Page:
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Let's Encrypt Nginx


5,785 latest version

4.6 quality score

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Version information

  • 2.1.0 (latest)
  • 2.0.2
  • 2.0.1
  • 2.0.0 (deleted)
  • 1.2.1
  • 1.2.0
  • 1.1.3
  • 1.1.2
  • 1.1.1
released Aug 18th 2018
This version is compatible with:
  • ,

Start using this module

  • r10k or Code Manager
  • Bolt
  • Manual installation
  • Direct download

Add this module to your Puppetfile:

mod 'pgassmann-letsencrypt_nginx', '2.1.0'
Learn more about managing modules with a Puppetfile

Add this module to your Bolt project:

bolt module add pgassmann-letsencrypt_nginx
Learn more about using this module with an existing project

Manually install this module globally with Puppet module tool:

puppet module install pgassmann-letsencrypt_nginx --version 2.1.0

Direct download is not typically how you would use a Puppet module to manage your infrastructure, but you may want to download the module in order to inspect the code.



pgassmann/letsencrypt_nginx — version 2.1.0 Aug 18th 2018

Build Status


Table of Contents

  1. Overview
  2. Module Description - What the module does and why it is useful
  3. Setup - The basics of getting started with letsencrypt_nginx
  4. Usage - Configuration options and additional functionality
  5. Reference - An under-the-hood peek at what the module is doing and how
  6. Limitations - OS compatibility, etc.
  7. Development - Guide for contributing to the module


The goal of Let's Encrypt is to automate ssl certificates.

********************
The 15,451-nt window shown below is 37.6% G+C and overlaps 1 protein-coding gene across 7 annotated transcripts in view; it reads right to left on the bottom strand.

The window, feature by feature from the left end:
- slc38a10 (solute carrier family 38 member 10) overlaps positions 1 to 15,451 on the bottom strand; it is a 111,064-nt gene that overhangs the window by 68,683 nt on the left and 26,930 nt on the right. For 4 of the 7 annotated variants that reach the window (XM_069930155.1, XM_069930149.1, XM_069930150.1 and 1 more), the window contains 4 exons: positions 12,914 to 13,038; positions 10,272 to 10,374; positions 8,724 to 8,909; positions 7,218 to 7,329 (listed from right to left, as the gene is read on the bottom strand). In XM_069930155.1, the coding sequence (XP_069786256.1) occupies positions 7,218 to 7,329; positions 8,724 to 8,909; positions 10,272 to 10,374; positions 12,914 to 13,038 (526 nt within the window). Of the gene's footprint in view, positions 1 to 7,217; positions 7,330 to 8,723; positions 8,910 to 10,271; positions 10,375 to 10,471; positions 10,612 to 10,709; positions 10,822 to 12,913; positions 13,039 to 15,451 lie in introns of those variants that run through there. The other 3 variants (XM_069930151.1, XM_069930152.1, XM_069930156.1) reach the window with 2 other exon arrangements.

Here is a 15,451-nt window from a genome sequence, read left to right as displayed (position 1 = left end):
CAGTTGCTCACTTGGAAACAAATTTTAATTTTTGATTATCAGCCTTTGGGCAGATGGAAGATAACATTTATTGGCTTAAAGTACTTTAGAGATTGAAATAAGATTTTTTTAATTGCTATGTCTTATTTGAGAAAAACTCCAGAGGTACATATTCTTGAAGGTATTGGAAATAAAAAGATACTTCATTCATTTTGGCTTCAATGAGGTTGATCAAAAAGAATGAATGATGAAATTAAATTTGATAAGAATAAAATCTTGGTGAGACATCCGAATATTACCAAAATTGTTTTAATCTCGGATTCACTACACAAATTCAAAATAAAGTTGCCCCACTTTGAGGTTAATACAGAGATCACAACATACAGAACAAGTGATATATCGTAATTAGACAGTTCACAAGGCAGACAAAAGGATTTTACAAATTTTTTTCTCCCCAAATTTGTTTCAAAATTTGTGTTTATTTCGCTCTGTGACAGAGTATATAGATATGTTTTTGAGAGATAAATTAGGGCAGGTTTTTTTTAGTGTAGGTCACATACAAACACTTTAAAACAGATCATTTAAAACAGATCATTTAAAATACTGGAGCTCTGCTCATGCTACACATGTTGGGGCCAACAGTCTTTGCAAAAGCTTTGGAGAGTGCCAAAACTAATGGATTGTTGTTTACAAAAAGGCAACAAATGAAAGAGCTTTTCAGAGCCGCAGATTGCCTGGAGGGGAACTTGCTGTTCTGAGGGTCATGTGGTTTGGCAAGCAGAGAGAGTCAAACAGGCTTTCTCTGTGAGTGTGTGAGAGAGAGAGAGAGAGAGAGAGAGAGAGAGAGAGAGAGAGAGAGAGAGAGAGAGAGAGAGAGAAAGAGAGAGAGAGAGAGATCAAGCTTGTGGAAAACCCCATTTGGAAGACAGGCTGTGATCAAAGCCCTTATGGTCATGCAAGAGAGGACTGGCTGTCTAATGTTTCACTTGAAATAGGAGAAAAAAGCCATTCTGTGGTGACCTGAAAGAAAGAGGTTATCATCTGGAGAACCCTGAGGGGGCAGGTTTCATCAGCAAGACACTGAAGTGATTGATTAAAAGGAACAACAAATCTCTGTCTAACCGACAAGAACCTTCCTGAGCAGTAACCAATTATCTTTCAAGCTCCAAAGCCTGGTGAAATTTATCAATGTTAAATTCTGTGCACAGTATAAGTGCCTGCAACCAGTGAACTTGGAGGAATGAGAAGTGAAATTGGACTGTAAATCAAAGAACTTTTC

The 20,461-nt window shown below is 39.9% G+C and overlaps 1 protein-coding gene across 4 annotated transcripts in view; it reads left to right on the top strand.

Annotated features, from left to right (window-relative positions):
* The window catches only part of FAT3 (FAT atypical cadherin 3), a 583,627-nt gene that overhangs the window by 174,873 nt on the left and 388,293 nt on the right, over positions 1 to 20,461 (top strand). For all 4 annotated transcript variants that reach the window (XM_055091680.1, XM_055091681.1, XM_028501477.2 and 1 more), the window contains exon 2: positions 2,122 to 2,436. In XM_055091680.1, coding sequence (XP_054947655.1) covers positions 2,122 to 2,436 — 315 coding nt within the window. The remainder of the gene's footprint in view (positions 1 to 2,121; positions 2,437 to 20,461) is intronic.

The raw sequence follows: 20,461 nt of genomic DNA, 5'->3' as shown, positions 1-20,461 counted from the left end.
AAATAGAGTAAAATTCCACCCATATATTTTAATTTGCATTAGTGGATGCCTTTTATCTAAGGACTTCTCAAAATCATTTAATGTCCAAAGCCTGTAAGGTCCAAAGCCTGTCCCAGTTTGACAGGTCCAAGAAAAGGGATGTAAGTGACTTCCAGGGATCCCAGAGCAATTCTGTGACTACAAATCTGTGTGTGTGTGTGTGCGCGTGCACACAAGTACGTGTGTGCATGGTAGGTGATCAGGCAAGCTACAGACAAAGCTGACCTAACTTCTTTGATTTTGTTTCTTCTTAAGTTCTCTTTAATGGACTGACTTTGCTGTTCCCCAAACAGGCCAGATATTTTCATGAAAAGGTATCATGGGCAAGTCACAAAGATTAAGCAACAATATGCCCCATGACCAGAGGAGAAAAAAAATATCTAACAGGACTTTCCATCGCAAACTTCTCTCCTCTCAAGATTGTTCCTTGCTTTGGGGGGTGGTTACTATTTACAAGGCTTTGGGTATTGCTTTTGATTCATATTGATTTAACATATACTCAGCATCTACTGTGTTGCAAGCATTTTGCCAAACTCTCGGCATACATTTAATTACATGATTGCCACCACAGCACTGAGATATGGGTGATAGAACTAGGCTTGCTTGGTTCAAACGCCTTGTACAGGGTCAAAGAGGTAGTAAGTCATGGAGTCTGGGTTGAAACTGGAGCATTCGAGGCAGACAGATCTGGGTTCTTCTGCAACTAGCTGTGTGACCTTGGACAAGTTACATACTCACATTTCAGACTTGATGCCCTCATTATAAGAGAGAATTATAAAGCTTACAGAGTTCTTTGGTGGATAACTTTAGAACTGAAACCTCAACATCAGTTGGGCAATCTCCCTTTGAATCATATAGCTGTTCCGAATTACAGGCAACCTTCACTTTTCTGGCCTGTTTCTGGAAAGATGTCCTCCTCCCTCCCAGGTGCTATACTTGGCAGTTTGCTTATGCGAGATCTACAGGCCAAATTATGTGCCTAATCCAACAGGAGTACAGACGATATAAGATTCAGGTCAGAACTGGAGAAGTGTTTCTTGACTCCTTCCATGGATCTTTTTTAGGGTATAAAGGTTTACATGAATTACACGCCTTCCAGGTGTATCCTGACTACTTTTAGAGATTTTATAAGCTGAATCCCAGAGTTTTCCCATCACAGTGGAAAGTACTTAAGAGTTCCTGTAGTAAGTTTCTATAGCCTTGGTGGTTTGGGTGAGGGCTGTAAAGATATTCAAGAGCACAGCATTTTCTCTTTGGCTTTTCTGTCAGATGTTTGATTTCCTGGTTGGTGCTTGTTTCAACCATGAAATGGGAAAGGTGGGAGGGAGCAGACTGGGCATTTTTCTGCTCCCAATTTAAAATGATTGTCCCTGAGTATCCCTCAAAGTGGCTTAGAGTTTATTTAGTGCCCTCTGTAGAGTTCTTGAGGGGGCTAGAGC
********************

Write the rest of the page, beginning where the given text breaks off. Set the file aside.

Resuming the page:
This module is a helper to manage letsencrypt for puppet managed nginx servers.

Works with puppet/letsencrypt and puppet/nginx

Module Description

The goal of this module is to enable ssl on puppet managed nginx servers as simple as possible. The module reuses the domains configured in the server server_name

For the authorization, the webroot challenge is used and a custom location is automatically added to the ngninx server so that the challenge path is using the letsencrypt webroot. This allows to solve the challenge even if the server is just a proxy to another server.


What letsencrypt_nginx does

  • configure locations for the letsencrypt challenge path for defined servers and default server
  • Define default server for nginx that catches all requests that do not match a server_name
  • Uses letsencrypt::certonly to get certificate (requires puppet-letsencrypt)
  • Tell letsencrypt::certonly to manage cron for renewals

What letsencrypt_nginx does not

  • Manage nginx server ssl configuration. Configure the server ssl and certificate as seen in the examples below.

Setup Requirements

Requests to Port 80 (and 433) of the IPv4 address of the domains to encrypt need to reach your server.

This module uses the puppet/letsencrypt module, see it's documentation for the letsencrypt options


See the following example for encrypting a nginx server. This will successfully configure nginx, the server and the ssl certificat in one run, if added to a blank Server.

Important: You should declare letsencrypt_nginx resources after the nginx resources. The fetching of the configured domains is parse order dependent.

Let's encrypt nginx server

nginx::resource::server { '':
  server_name      => [
  proxy            => '',
  ssl              => true,
  ssl_redirect => true,
  ssl_key          => '/etc/letsencrypt/live/',
  ssl_cert         => '/etc/letsencrypt/live/',